By Invitation

Mere pyare dishwashiyon, Namaste, Adaab, Sat Sri Akal

People discovering latent talents, rekindling old hobbies, spending time with their family and working from home are some of the positives to emerge out of these dark times

Mere pyare dishwashiyon, Namaste, Adaab, Sat Sri Akal

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SY Quraishi

The coronavirus pandemic that has caused unprecedented upheaval around the world has not been without its benefits. It is clear that life will not be the same again. In some ways, it may even be better. What follows is serious stuff, albeit in a lighter vein.

1. The pandemic has done immense good to our sanskars. Namaste, Adaab or Sat Sri Akal shall be the only acceptable ways of greeting. Forget about handshake, not to mention the bear hugs. I shudder to think how PM Narendra Modi will cope with this when meeting his international counterparts. Could it be a US or Chinese conspiracy to kill the trademark expression of his affection?

2. We have discovered that TV has a lot more than shouting marathons or political sycophants masquerading as journalists doing public colonoscopy of unsuspecting guests. It also has interesting films of all genres, from all periods, soap operas, soulful music... We rediscovered Sherlock Holmes, Hercule Poirot, Yes Minister, and what not.

3. We have found out that home is not just a place for the family to sleep in. It emerged that various individuals who slept under the same roof were, in fact, a family. I discovered that I actually have a son who lives in the same house. There are so many things we could do together.

4. We also rediscovered some long-forgotten hobbies. Singing was at the top of the list. We discovered that we could still play guitar, piano or tabla we had learnt in our younger days. Girls have found a new touch to their dancing feet. Everyone has become a gardener. A cook. A dishwasher. Jokes abound but the one that takes the cake is the wives addressing their helpful husbands as “Mere pyare dishwashiyon!”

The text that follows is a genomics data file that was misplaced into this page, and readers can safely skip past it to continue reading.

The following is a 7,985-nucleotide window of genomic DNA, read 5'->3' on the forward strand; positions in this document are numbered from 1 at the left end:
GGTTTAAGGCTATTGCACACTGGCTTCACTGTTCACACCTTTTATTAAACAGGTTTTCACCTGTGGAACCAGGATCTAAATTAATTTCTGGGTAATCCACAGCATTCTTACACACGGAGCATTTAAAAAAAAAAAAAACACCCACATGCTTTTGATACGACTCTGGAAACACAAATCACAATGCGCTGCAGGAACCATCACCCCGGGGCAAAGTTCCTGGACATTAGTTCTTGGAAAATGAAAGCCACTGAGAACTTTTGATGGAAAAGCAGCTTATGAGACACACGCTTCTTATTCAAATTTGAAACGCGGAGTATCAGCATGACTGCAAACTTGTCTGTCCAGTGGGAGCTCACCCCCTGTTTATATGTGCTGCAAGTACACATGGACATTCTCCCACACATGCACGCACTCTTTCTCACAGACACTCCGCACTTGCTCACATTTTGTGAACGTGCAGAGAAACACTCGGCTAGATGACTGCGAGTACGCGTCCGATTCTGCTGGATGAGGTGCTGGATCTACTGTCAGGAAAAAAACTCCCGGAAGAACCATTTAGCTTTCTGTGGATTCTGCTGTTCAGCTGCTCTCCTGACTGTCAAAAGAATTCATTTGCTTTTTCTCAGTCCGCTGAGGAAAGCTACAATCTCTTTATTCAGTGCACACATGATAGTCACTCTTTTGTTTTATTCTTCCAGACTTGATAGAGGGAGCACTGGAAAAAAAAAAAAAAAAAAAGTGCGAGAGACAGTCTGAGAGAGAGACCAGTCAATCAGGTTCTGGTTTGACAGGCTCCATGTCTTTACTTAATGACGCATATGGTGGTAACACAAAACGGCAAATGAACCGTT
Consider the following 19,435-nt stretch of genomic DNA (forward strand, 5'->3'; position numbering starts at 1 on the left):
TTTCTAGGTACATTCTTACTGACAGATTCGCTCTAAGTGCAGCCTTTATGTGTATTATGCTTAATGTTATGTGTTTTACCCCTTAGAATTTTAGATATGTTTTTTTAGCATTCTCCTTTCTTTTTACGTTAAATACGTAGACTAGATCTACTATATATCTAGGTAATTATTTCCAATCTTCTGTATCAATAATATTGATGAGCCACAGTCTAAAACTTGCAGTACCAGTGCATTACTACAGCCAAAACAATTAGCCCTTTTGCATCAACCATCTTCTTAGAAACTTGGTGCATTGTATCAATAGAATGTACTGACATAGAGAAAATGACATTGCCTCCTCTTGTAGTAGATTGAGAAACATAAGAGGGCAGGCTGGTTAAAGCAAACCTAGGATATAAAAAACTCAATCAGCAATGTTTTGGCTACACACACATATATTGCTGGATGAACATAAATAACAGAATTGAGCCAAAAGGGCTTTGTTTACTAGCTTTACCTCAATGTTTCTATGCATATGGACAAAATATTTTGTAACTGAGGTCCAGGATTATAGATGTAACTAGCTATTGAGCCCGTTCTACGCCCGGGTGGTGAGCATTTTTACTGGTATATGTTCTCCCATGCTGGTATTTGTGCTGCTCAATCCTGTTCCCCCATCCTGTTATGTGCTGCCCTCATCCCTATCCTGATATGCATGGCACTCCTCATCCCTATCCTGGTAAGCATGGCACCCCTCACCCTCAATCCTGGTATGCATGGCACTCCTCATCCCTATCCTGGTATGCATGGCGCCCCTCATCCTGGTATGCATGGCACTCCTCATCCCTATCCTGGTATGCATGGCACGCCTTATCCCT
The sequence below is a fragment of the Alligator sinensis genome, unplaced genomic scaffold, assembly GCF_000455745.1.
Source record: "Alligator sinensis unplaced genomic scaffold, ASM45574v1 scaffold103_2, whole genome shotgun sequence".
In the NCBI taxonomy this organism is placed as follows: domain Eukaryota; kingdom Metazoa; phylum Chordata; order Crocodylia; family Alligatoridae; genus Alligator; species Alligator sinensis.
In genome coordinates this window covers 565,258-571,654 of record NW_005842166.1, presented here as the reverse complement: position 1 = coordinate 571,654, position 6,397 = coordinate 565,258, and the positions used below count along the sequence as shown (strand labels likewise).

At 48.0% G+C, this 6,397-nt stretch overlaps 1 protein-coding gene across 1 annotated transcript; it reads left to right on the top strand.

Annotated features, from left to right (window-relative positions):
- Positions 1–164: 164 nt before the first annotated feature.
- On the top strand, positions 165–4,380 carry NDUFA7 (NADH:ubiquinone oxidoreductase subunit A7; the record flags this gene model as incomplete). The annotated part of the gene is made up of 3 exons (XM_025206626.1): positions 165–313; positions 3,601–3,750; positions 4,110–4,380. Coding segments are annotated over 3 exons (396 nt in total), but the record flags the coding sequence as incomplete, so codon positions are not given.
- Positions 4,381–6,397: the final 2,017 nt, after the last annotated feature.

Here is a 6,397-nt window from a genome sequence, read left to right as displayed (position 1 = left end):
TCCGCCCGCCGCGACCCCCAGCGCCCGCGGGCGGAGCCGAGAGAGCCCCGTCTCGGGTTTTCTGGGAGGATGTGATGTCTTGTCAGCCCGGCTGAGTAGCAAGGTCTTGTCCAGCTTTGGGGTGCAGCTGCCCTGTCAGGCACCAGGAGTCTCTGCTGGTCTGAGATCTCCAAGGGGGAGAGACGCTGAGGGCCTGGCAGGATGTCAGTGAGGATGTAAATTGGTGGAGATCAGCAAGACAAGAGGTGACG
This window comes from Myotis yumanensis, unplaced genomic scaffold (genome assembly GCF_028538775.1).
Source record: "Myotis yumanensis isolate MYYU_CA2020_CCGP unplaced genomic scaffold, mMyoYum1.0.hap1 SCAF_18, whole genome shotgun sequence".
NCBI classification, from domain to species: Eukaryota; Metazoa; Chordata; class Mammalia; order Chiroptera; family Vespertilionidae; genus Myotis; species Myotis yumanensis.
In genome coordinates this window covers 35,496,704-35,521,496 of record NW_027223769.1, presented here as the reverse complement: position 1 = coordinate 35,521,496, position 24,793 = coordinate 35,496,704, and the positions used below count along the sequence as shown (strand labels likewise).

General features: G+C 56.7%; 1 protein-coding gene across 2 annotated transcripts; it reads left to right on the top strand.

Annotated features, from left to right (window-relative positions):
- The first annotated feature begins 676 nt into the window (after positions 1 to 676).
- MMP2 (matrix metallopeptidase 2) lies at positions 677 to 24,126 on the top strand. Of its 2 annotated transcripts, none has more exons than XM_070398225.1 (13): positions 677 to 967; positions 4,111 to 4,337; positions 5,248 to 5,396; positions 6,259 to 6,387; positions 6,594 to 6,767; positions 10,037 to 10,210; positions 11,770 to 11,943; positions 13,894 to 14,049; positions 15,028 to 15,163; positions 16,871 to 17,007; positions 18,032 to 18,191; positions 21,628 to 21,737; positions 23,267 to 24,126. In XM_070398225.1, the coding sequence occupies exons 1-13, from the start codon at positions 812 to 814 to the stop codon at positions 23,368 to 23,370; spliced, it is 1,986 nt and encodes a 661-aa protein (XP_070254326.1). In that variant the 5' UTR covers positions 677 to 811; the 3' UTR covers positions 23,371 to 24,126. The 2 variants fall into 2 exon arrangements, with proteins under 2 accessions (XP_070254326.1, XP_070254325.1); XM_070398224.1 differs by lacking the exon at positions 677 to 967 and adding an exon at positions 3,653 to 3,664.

5. Online is the future of shopping. At the same time, colony hawkers are our best bet. We need to cultivate them (irrespective of their religion!).

6. Cashless transactions are catching on faster than what the government tried post demonetisation.

7. We can survive without liquor or without ‘hanging out’ just as we can sans restaurants.

8. Distance learning and online classes will replace classrooms. Many small educational institutions may even shut down. Conferences and seminars have already given way to webinars.

9. We discovered many dormant talents. It was nice to know that I could actually make good tea. Even nicer was the discovery that my wife could easily replace my barber. I saved Rs500 that the salon normally charges, but Rs5,000 tip tilted the balance. And never mind if I now look more like Kim Jong Un! A great reminder of our centuries old kinship when a princess of Ayodhya became the queen of Korea.

10. Work from home will become the new norm as it has many benefits for the employees and employers alike. It will cut down one to four hours of commute time, which will add to productivity. There will be enormous saving of fuel, which will lead to a cleaner environment while saving foreign exchange. The employers will save on transport allowance. They will also save on exorbitant rents of office spaces. Real estate owners are in for a tough time. They will lose many tenants with no new ones coming in.

11. Work from home will particularly benefit working women with small kids. No more rushed dropping off and picking up from crèches. No more anxiety about the housemaids maltreating the kids in their care while indulging in their romantic pursuits with neighbourhood Romeos.

12. While video conferencing was already catching on, meetings on Zoom and other such apps are here to stay. Since everyone, except the person speaking, has to mute the microphone, people will relearn the etiquette of not speaking out of turn. If the same principle was to apply to TV debates, many channels will have to shut shop.

Let’s learn to be optimistic. Remember, stars can’t shine without darkness!

The writer is author of ‘An Undocumented Wonder — The Making of the Great Indian Election’

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